SP8607 600MHz Counter

Divide by Two 600 MHz Counter

  • SP8607 Divide by Two 600 MHz Counter PLESSEY
  • SP8607 Divide by Two 600 MHz Counter PLESSEY

Features

  • ECL Compatible Outputs
  • AC Coupled Inputs (Internal Bias)
  • Temperature Range: -55°C to +125°C (A Grade)

Quick Reference Data

  • Supply Voltage: -5.2V
  • Power Consumption: 70mW
  • Input Frequency: 600MHz

Description

The SP8607 is a divide-by-2 counter with a minimum guaranteed toggle frequency of 600 MHz over a 0°C to + 70°C temperature range. The device is designed for capacitive coupling to the signal source to either of the two inputs and it has two complementary emitter follower outputs. Power dissipation is typically only 70 mW with a 5.2V supply. 
 

The SP8607 is a divide-by-2 counter with a minimum guaranteed toggle frequency of 600 MHz over a 0°C to + 70°C temperature range. The device is designed for capacitive coupling to the signal source to either of the two inputs and it has two complementary emitter follower outputs. Power dissipation is typically only 70 mW with a 5.2V supply. 

Operating Notes

All components used with the SP8607 should be suitable for the frequencies involved, resistors and capacitors should be of low inductance types and terminated loads should be kept short to minimise reflections. The test circuit uses positive earth because this minimises noise problems and the danger of accidently shorting the O/P transistors to a negative voltage. However, the device will operate satisfactorily and to the specification, with a negative earth provided that the positive supply is well decoupled to the UHF earth. 

There are two complementary inputs connected to an internally-generated temperature-compensated bias point via two 400 ohm resistors. The signal source would normally be capacitively coupled to one of the inputs and the other should be decoupled to earth. If two complementary input signals are available (when cascading SP8607s for example) both inputs should be used. 

The input signal can be directly connected to the device either by using a voltage dropping network or by using split lower supplies (see Fig. 4). In this mode the device is very tolerant of the actual values of Vee and VEE although |Vee - VEE| should stay within 5.2V ± 0.25V. A 2.7 kΩ resistor is connected from Vee to the bias pin in the test circuit because this greatly improves the device's ability to operate with large input signals.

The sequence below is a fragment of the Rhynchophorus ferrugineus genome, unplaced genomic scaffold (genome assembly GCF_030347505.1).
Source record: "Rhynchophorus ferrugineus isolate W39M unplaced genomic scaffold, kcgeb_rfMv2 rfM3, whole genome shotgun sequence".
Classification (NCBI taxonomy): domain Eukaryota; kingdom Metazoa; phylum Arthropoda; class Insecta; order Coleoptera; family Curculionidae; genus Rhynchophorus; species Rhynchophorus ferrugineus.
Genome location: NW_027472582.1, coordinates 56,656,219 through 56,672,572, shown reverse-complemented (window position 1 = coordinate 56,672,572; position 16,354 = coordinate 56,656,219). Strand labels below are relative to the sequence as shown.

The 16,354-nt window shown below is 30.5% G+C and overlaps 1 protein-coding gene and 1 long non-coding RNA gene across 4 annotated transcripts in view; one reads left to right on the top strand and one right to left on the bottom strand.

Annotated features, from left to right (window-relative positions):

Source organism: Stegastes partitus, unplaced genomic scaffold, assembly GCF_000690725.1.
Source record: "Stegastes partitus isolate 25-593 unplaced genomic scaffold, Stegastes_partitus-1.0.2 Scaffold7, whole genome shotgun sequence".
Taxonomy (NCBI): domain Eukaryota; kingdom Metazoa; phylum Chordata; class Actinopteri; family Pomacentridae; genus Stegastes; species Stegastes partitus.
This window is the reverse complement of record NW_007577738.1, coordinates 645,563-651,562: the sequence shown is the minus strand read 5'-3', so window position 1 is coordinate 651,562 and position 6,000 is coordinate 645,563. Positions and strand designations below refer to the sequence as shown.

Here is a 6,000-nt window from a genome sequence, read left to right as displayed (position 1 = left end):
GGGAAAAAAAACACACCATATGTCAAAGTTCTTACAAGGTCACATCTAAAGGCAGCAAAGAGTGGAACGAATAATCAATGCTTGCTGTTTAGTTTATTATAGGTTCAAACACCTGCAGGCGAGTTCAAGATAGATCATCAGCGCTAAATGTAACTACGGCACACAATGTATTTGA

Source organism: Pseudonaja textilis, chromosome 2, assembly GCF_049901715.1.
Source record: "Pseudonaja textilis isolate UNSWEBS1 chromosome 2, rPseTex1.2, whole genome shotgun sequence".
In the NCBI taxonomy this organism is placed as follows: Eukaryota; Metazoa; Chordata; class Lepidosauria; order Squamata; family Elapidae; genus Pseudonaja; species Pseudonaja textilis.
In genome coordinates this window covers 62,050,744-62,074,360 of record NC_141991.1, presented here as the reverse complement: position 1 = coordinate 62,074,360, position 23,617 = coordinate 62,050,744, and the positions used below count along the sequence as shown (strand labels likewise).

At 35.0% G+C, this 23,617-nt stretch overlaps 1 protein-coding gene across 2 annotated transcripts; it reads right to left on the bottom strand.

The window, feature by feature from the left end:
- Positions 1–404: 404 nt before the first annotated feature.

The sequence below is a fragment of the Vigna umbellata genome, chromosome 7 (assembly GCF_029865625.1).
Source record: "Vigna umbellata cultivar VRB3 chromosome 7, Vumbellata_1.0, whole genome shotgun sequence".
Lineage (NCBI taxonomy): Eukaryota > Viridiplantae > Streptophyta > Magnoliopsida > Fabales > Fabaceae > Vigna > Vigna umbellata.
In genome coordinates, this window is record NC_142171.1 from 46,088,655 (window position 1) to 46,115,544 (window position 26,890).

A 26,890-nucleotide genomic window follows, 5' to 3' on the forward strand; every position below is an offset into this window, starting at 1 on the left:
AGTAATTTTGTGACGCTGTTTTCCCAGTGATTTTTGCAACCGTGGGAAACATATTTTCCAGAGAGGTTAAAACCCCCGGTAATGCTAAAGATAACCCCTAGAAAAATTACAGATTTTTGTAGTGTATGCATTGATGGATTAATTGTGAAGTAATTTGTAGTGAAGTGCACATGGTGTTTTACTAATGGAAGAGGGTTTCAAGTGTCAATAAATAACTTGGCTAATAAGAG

It is important that pins 2 and 3 are decoupled by a capacitor in the range 100 - 1000pF because device sensitivity can be reduced by decoupling to a poor earth. In the absence of an input signal, or if the input signal is of very low amplitude, the device may give an output signal of about 250 MHz. This is due to the balanced nature of the internal ÷ 2 circuit and can be stopped if required by connecting a 10 kohm resistor between the input and the negative rail. (See Fig. 5). This causes a drop in sensitivity of about 100 mV but typical devices still easily meet the 400 -800 mV input amplitude specification. With sine wave inputs below 50MHz the SP8607 miscounts because the slew rate of the input signal is too slow. Below this frequency a square wave input is needed with a slew rate of 100V/µs or more. 

All components used with the SP8607 should be suitable for the frequencies involved, resistors and capacitors should be of low inductance types and terminated loads should be kept short to minimise reflections. The test circuit uses positive earth because this minimises noise problems and the danger of accidently shorting the O/P transistors to a negative voltage. However, the device will operate satisfactorily and to the specification, with a negative earth provided that the positive supply is well decoupled to the UHF earth.

There are two complementary inputs connected to an internally-generated temperature-compensated bias point via two 400 ohm resistors. The signal source would normally be capacitively coupled to one of the inputs and the other should be decoupled to earth. If two complementary input signals are available (when cascading SP8607s for example) both inputs should be used.

The input signal can be directly connected to the device either by using a voltage dropping network or by using split lower supplies (see Fig. 4). In this mode the device is very tolerant of the actual values of Vee and VEE although |Vee - VEE| should stay within 5.2V ± 0.25V. A 2.7 kΩ resistor is connected from Vee to the bias pin in the test circuit because this greatly improves the device's ability to operate with large input signals.

It is important that pins 2 and 3 are decoupled by a capacitor in the range 100 - 1000pF because device sensitivity can be reduced by decoupling to a poor earth. In the absence of an input signal, or if the input signal is of very low amplitude, the device may give an output signal of about 250 MHz This is due to the balanced nature of the internal ÷ 2 circuit and can be stopped if required by connecting a 10 kΩ resistor between the input and the negative rail. (See Fig. 5). This causes a drop in sensitivity of about 100 mV but typical devices still easily meet the 400 -800 mV input amplitude specification. With sine wave inputs below 50MHz the SP8607 miscounts because the slew rate of the input signal is too slow. Below this frequency a square wave input is needed with a slew rate of 100V/µs or more.